The story is simple-Tom, a care-free knockabout on a smoky night street, conjures up a curvaceous brunette beauty from the smoke of his cigarette, who flirts with him and performs a striptease act set to him reciting a version of his jazzy, bass-drive “The One That Got Away” from the “Small Change” album.
Though he tries to woo her with his jive talk and song, she ends up driving away in a big shiny limousine, leaving Tom to philosophically shrug-“Win some, lose some.” Overall, it’s a feast of forms, shapes, and music.
Its experimental nature drew top talent, in addition to Waits, to work on it (David Silverman, the first animator of “The Simpsons”, was the main animator here). The whole endeavor helped Lamb to receive an Academy Award for Scientific and Technological Achievement, and became an industry calling card for the new system.
Tom gem: “Invitation to the Blues”. Appears in-“Bad Timing”. Nicolas Roeg used this melancholy number in the opening sequence of his controversial film, and it did a fine job of setting the mood for the catatonic ennui that was to unfold on the screen.
3. One From the Heart (Francis Ford Coppola, 1981). Composer, cameo.
A vital production in both Tom’s and Coppola’s lives. By 1980, Waits was in the state of funk, reeling from a bad breakup, lukewarm public reception of his previous album, and the monotony of touring. Francis Ford Coppola has finished the incredible physical and psychological ordeal of making Apocalypse Now. Having gone from the hell of location shooting and delving deep into the chasm of human darkness,
Coppola wanted to sort of go back in time and make a movie in the controlled set environment, with a Hollywood-happy ending. He came up with a spectacular failure. The budget quickly ballooned from 2 to 26 million, not even one of which was recovered by the box office. It spelled an end of Coppola’s creative freedom-for a long time afterwards, he was forced to take on projects just for money. But it’s an amazing-looking failure with many little rewards.
The cinematography of Vittorio Storaro is nothing short of spectacular, as is the fantastic set design by Dean Tavoularis (who managed to create Las Vegas on the soundstage). Though the lead performances of Frederic Forrest and Teri Garr often come across as flat and over the top, the supporting cast includes Raul Julia, Nasstasja Kinski, Lainie Kazan, and Harry Dean Stanton, each of whom made the most of their screen time.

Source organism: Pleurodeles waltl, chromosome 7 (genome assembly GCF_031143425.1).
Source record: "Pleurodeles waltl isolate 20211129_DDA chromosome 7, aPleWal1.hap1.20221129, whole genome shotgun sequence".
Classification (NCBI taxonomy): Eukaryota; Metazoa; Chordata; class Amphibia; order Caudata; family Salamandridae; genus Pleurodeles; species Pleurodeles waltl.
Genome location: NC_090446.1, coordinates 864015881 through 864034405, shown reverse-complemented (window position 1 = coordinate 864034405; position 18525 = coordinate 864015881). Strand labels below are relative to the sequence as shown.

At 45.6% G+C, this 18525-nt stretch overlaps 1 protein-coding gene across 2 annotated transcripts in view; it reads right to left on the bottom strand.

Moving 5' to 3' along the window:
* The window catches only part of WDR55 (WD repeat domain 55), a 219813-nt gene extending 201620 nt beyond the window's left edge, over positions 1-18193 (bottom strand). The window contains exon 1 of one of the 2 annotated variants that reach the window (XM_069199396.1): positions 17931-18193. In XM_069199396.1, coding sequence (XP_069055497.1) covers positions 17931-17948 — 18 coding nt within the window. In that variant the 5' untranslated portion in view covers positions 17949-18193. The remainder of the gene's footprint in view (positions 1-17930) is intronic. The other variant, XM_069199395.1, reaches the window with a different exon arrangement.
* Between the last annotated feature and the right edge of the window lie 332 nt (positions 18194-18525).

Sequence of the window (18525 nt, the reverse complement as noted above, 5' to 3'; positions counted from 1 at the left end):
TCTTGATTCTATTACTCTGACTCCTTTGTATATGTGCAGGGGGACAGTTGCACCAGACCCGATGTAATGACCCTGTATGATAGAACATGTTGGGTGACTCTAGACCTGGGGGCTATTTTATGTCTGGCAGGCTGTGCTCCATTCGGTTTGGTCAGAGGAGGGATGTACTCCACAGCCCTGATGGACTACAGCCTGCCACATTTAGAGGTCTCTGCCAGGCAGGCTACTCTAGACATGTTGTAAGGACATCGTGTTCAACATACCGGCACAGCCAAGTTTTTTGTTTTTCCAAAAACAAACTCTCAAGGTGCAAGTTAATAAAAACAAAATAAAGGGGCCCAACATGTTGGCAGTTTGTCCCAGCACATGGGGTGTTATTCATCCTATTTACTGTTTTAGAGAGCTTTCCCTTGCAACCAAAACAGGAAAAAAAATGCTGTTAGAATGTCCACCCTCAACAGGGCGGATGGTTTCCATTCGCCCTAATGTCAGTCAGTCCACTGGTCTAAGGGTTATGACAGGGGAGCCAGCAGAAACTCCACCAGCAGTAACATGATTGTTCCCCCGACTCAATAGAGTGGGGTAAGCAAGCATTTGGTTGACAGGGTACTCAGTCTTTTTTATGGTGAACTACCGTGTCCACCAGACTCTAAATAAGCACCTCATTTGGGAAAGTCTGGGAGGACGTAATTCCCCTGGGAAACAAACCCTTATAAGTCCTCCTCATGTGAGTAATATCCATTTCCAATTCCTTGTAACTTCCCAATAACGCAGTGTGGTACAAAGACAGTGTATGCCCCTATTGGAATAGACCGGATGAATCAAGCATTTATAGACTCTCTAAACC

And then there is Waits’s score, for which he received an Oscar nomination. Coppola got Waits on board because of Tom’s loungy 70’s songs, and Tom rose up to the challenge of providing a necessary atmosphere for this shiny, artificial world. He did write the duet numbers with Rickie Lee Jones in mind, but due to their recent breakup, she turned down the offer. Negotiations also failed with Bette Midler, so for female vocals, Coppola and Waits went with Crystal Gayle.
Although she has a very pleasant and silvery soprano, her delivery was more honky-tonk and country rather than jazzy and lounge. The best numbers on the soundtrack are Waits’s solos, especially the haunting Broken Bicycles, as well as the jazzy numbers Little Boy Blue and You Can’t Unring the Bell. Tom also made a blink-and-you-miss-him cameo appearance as a trumpet player in the club band.
And although the project turned out to be disastrous for Coppola, Tom seemed to thrive in the more controlled environment of writing music for a specific purpose (“It was good for me, it disciplined me, it made me-I had to sit in a little room and they’d ring me up on the phone and put memos under my door-it was like working in an office.
Builds character, I think the lock was on the outside of the door, not the inside, they were afraid I was gonna go to Acapulco.”), and also me this current wife Kathleen Brennan on the set of the movie (she was employed by Coppola’s Zoetrope Studios), establishing a relationship that would prove incredibly rewarding for him, both personally and artistically.
4. Outsiders/Rumble Fish (Francis Ford Coppola, 1983). Actor (episode).
Coppola must have liked the experience of working with Tom. In 1983, he directed a sort of dilogy, two adaptations of S.E. Hinton’s novels, with mostly the same cast and crew.